has remained the same: to promote the views and interests of the building and construction industry. Active across the regions of Western Australia, they have offices in Geraldton, Kalgoorlie, Albany, and Bunbury.

“We are first and foremost a builders’ organisation, and our core values have not changed very much since those early days, but the way we transact our business has certainly changed, and the range of services has certainly grown,” says McLean. Eloquent and exceptionally well-versed in construction, he has been at Master Builders for 27 years, 14 of them as Executive Director. Prior to joining the organisation, McLean studied Today, Master Builders is part of Australia’s economics, worked in industrial relations, oldest industry association, Master Builders and worked for the state government. Australia. Over the many decades of its existence, the scope of Master Builders has While The Master Builders Association of expanded considerably, but its primary role Western Australia is a venerated organisation,

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“We cover the whole field,” says McLean. “What distinguishes us from others is that we cover the whole industry, not just housing, not just commercial, not just civil engineering. We are first and foremost a builders organisation, but we also comprise suppliers, professional organisations, kindred organisations, and students and apprentices.”

it is anything but complacent. With over 1,600 members, Master Builders is growing at the rate of about 30 new members every month. With about 12 departments and 28 staff members, the organisation is effectively managed, and able to cover the whole of WA. While each state and territory has its own autonomous body, the national federation represents more than 30,000 member companies through Australia, allowing for the free flow of information and state input into national matters and lobbying.

One of the many ways Master Builders promotes their organisation, informs the public and the media, and keeps their extensive membership up to date is through their website, at www.mbawa. com. Extremely extensive, it offers users the ability to conduct searches alphabetically, or search for members in various fields, such as builders, subcontractors and trades, suppliers, and consultants. There are numerous links for information on building information, new homes, home renovations, regulatory links, codes of practice, and much more. There are also sections of relevant construction and business-related links – such as taxation, regulation, commerce, energy, safety standards, and smart energy – along with contracts for sale, jobs and careers, an events calendar, and an exhaustive “A-Z Building Information” tab, a growing directory of over 150 subjects summarizing valuable information to help members with their building-related queries for commercial and residential construction and renovation.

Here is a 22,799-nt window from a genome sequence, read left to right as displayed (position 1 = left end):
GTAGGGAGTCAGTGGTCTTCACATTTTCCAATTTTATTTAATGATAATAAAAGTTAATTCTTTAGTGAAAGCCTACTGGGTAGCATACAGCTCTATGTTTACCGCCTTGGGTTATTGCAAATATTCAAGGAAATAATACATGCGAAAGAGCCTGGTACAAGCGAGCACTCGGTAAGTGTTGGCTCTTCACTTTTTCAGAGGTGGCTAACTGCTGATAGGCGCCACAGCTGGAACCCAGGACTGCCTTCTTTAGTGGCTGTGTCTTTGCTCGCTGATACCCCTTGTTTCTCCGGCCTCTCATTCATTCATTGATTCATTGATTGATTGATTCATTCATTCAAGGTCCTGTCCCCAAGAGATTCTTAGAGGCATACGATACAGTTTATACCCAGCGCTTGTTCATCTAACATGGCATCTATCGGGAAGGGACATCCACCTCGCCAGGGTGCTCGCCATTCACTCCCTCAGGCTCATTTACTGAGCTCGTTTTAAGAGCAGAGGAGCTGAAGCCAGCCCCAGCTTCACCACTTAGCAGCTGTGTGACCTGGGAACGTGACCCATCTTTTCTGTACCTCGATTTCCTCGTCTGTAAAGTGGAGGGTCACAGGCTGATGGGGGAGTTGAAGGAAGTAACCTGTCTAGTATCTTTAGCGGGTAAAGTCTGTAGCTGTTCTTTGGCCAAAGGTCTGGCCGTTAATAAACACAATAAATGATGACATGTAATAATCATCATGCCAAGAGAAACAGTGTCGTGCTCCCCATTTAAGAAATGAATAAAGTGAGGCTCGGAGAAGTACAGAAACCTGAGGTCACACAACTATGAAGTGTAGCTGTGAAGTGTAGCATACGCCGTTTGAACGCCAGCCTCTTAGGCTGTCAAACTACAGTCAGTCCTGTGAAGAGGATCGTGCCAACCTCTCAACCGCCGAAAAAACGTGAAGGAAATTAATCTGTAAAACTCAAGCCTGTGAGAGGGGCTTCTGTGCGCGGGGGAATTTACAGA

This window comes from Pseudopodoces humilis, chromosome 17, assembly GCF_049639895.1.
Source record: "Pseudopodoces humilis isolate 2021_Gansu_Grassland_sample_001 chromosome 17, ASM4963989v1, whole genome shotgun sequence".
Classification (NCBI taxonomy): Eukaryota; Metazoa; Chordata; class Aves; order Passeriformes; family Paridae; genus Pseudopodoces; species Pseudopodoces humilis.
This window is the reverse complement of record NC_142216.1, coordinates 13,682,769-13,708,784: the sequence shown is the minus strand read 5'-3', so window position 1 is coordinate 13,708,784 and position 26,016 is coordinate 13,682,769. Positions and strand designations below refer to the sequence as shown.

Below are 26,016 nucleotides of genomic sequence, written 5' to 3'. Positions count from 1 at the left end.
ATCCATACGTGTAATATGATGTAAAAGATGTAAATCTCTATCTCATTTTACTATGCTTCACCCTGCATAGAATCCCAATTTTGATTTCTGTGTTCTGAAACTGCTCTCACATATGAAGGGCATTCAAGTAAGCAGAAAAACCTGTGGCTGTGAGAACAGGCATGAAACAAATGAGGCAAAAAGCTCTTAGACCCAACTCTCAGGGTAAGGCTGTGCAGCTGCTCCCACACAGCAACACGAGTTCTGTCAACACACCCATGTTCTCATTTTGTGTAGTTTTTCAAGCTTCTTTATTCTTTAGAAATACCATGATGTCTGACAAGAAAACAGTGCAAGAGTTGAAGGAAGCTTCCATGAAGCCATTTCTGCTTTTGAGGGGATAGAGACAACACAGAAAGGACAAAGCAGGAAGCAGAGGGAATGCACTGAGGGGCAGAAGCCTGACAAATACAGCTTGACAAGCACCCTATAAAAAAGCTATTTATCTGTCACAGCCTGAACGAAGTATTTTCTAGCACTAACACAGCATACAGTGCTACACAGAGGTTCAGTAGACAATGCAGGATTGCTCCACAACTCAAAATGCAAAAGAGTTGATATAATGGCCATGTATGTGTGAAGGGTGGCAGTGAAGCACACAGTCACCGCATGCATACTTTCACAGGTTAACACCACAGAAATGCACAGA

Active in both commercial and residential sectors, Master Builders represents members from a diverse range of trades, professions, and backgrounds. Among the many services it provides to its members, Master Builders is active in contracts, training, legal services, industrial relations, building codes and “For a membership-based organisation, we really want to promote our knowledge in standards, industry economics, and safety. August 2010 | Australian Construction Focus

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a twofold way,” says McLean. “One way, to our existing members, is through a range of communications, including weekly email updates, magazines, websites, and other newsletters including regional newsletters. In terms of prospective members, we have a database of builders, contractors, and suppliers that we’d like to become members, and we have staff that are dedicated to meet with them, and highlight the benefits, and encourage them to join.” Membership forms for The Master Builders Association of Western Australia are available for download at their website. Membership to Master Builders is open to all companies, partnerships, and businesses engaged in the building and construction industry. In addition, there are student memberships available to students and apprentices, and Often, members are not reticent about their status, and are able to take advantage social memberships for retired builders. of their membership status by including the Registered builders, trade contractors, and Master Builders’ logo on their advertising suppliers are able to apply for membership and company stationery. in the following categories: housing builders (registered), commercial builders “People clearly join for different reasons,” says (registered), housing subcontractors, com- McLean. “In the housing sector, having our mercial subcontractors, associates – logo attached to their documentation gives suppliers, manufacturers, project managers, them a status and a profile, and puts them professionals, government, and kindred above some of their competitors – and I think it gives the client a sense of confidence. In the associations. commercial sector, I think our organisation For members, the term “Master Builder” provides them with a sense of insurance or and stating your company is a member of backup, so that we can help them deal with the Master Builders are both held in high the issues that they deal with on a day to day esteem by the public and the industry. basis. We can keep them ahead of the game.

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We can open doors to government from a representational point of view. And we can go to bat for them if they have a problem. So that’s what membership means to our members.”

seminars, waste management, the Master Builders Home Show, and connections to special member rates from allied partners for legal advice, car rentals, telecommunications packages, and much more.